Whether or not NASA’s Kepler spacecraft can bounce back from the malfunction that has stalled its search for alien planets, the mission’s place in history is assured, scientists say.

Kepler has spotted more than 2,700 potential exoplanets to date, with many more waiting to be plucked from the mission’s huge data set. Its discoveries have opened the eyes of scientists and the public alike, revealing that the Milky Way galaxy abounds with an incredible diversity of alien worlds.

“Kepler has opened up the next set of questions in exoplanets,” Paul Hertz, astrophysics director at NASA Headquarters in Washington, told reporters May 15.

”Before we flew Kepler, we didn’t know that Earth-sized planets in habitable zones were common throughout our galaxy,” Hertz added. “We didn’t know that virtually every star in the sky had planets around them. Now we know that.”

The Kepler spacecraft launched in March 2009, kicking off a 3.5-year prime mission to determine how common Earth-like planets are throughout the galaxy.

The observatory spots alien worlds by detecting the tiny brightness dips caused when they pass in front of their parent stars from the instrument’s perspective. To stay locked onto its 150,000-plus target stars, Kepler needs three functioning reaction wheels, gyroscope-like devices that allow the spacecraft to maintain its position in space.

Kepler has four such wheels. But one, known as No. 2, failed in July 2012. And No. 4 has now failed as well, NASA officials announced May 22.

Mission engineers will try to bring the two failed wheels back into service over the coming weeks. If they cannot recover at least one wheel, Kepler’s planet-hunting days are almost certainly over, though the observatory may get a new mission that does not require incredibly precise pointing.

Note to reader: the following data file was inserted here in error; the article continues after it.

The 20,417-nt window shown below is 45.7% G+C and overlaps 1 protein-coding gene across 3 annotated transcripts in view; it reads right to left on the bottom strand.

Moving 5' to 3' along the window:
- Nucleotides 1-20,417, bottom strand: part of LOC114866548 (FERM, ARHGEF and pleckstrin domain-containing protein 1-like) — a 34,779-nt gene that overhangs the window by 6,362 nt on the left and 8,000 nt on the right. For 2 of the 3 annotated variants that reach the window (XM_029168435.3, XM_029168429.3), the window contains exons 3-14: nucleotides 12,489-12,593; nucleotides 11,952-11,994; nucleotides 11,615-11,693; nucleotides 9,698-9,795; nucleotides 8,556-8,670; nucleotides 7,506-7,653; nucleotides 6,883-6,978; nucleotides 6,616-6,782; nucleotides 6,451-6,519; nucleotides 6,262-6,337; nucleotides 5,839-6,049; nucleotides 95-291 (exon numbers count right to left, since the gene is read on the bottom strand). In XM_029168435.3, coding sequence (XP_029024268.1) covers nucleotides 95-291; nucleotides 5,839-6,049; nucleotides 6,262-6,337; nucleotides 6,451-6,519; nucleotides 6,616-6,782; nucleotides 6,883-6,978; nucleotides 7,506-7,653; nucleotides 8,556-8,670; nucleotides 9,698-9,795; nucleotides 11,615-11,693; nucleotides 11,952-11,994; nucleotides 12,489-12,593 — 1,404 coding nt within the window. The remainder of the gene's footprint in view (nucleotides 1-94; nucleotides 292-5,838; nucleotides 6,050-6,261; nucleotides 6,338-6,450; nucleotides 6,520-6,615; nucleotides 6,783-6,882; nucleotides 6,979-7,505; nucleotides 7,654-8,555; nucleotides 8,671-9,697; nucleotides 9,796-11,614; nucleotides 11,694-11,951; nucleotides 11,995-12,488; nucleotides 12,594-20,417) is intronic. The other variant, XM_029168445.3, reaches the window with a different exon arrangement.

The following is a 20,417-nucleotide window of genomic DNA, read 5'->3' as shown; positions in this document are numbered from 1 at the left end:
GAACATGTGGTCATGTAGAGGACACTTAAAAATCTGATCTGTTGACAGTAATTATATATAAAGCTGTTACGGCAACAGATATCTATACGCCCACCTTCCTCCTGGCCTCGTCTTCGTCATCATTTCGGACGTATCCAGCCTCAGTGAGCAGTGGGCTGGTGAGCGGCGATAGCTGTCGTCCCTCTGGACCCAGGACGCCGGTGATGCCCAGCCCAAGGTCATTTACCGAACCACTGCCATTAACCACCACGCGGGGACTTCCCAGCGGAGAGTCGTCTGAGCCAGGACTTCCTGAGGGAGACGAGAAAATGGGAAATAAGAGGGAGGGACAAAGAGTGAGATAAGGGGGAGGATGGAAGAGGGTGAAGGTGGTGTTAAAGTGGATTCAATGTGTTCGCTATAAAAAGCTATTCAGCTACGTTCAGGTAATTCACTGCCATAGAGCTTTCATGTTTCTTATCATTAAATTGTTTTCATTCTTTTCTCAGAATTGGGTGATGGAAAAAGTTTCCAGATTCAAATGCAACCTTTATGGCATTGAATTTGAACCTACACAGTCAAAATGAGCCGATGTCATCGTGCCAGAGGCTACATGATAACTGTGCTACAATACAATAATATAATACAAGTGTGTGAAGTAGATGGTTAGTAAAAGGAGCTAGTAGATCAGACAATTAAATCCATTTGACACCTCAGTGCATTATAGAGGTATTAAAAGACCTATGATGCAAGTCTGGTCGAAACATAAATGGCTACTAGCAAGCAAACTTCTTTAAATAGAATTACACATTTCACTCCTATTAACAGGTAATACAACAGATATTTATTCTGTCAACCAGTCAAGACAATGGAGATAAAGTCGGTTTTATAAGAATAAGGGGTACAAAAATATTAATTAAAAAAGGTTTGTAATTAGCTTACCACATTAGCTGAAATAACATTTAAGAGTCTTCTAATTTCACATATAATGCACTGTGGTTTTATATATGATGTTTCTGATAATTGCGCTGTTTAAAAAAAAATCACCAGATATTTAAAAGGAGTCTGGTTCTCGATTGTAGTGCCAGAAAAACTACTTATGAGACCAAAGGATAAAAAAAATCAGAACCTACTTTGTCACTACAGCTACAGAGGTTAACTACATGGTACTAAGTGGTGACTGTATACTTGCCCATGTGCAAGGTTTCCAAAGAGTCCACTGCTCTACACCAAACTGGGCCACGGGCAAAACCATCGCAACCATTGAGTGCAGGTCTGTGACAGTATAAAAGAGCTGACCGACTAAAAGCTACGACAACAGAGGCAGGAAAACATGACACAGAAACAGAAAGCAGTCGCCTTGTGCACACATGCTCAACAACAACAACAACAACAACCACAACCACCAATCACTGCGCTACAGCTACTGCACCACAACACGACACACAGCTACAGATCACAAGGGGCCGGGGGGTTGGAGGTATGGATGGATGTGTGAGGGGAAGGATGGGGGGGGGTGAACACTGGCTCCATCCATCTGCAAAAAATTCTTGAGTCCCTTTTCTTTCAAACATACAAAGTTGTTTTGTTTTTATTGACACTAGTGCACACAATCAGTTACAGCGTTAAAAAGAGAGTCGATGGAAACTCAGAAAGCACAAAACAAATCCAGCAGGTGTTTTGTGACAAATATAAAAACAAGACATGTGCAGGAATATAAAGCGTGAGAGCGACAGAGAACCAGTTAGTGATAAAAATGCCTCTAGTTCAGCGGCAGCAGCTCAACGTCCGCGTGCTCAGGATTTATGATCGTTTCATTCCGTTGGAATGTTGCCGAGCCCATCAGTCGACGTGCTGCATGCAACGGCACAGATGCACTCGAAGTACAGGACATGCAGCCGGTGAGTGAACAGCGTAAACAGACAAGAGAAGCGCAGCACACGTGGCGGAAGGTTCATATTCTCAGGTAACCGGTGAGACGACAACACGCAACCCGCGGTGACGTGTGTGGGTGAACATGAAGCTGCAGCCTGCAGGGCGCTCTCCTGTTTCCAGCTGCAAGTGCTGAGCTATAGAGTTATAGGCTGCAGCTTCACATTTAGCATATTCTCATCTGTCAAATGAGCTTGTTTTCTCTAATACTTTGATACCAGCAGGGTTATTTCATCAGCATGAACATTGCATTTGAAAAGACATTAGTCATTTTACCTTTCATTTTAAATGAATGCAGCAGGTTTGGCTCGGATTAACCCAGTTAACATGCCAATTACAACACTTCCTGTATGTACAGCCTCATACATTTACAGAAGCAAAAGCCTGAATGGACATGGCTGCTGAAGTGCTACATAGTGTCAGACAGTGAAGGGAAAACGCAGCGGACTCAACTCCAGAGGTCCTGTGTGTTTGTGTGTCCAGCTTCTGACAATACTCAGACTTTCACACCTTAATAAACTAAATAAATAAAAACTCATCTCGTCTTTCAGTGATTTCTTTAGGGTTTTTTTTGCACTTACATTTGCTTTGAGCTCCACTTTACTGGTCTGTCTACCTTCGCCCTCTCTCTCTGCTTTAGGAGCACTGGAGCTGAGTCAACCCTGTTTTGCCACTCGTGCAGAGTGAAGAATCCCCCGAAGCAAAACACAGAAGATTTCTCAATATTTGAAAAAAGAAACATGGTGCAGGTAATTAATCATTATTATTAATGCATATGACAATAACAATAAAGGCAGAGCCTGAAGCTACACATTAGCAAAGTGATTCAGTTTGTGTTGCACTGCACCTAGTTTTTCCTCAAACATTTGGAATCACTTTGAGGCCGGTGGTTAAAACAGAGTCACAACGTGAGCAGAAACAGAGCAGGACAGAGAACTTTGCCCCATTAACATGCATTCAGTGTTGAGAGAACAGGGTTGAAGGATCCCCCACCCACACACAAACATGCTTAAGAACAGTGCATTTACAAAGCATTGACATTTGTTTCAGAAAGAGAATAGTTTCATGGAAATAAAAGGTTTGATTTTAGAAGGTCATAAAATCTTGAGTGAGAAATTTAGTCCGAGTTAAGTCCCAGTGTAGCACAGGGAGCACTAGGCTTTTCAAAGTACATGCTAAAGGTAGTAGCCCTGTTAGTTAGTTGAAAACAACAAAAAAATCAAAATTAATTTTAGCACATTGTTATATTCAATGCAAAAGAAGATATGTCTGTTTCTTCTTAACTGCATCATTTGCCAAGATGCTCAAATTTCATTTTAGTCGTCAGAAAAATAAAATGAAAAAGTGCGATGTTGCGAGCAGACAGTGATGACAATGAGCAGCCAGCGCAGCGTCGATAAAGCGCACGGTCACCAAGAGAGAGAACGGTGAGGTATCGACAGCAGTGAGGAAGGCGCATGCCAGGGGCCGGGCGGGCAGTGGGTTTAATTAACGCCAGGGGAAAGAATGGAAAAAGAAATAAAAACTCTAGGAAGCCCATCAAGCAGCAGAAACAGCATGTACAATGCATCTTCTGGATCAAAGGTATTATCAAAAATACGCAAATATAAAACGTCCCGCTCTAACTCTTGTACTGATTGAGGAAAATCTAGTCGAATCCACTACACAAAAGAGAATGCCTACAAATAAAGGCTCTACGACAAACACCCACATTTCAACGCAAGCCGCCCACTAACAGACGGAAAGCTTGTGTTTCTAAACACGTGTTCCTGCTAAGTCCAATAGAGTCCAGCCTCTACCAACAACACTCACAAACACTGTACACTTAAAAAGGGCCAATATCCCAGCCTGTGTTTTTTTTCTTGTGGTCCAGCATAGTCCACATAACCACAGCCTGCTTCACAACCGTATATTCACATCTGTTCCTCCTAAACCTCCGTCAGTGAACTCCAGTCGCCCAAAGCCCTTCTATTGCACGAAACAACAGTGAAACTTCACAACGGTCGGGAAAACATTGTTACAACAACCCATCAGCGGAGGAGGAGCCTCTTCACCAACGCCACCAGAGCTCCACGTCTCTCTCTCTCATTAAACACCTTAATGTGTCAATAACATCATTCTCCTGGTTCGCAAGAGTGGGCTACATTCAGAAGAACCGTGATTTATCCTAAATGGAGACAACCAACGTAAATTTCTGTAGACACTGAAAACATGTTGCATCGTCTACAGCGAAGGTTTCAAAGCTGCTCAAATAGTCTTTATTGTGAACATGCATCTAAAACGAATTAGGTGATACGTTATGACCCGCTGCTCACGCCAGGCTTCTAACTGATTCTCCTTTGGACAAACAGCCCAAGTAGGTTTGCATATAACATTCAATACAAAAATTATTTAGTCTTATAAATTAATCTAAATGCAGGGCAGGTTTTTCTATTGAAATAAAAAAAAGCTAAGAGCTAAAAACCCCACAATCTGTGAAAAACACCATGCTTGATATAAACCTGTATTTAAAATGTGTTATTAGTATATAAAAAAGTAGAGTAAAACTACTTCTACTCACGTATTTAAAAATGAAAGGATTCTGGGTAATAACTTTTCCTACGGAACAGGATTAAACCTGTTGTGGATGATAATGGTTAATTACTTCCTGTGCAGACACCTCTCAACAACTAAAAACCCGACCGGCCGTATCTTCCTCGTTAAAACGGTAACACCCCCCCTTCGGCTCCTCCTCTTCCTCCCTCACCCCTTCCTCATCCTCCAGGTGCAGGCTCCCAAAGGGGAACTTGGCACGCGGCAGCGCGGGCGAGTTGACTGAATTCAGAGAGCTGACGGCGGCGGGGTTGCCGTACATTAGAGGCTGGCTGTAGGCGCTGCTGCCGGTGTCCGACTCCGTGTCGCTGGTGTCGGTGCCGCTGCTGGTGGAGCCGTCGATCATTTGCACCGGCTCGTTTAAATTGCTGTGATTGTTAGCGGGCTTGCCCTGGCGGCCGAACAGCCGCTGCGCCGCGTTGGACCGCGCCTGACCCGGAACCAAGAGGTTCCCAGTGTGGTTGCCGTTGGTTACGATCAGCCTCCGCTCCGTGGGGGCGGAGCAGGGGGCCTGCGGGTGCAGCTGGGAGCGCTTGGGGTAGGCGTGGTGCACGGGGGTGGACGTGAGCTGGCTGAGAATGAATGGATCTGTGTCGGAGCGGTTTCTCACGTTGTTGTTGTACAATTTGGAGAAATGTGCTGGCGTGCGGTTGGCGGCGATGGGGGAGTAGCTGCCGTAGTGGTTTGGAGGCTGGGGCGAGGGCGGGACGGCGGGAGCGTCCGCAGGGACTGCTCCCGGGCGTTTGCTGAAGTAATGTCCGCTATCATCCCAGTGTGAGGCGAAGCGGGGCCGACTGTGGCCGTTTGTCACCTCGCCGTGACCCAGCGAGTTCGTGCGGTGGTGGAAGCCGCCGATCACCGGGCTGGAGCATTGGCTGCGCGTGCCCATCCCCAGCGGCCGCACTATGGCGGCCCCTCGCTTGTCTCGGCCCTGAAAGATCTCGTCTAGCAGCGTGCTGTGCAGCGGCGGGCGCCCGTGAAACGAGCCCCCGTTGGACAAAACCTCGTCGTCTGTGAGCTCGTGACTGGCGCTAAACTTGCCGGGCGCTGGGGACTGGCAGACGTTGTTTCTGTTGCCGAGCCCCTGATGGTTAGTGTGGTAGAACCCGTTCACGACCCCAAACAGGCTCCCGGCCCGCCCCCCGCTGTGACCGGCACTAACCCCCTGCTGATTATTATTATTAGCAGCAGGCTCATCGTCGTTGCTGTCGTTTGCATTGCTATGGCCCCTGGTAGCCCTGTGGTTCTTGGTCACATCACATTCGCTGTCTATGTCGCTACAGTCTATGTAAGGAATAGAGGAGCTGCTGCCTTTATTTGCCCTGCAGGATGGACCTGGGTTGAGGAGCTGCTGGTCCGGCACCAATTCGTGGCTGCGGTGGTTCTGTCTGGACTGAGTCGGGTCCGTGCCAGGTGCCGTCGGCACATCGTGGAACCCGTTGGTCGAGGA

Mapping out a new mission would likely take months, Hertz said.

“It’s a technical study that the project needs to do to identify what the options are,” he said. “And then we would have to do a scientific study to determine what the benefits of those options might be.”

While just 132 of Kepler’s 2,700 exoplanet candidates have been confirmed to date, mission scientists expect that more than 90 percent will turn out to be the real deal. And the team has had time to go through just half of the spacecraft’s dataset thus far, team members said.

“We have excellent data for an additional two years,” said Kepler principal investigator Bill Borucki of NASA’s Ames Research Center in Mountain View, Calif. “So I think the most interesting, exciting discoveries are coming in the next two years.”


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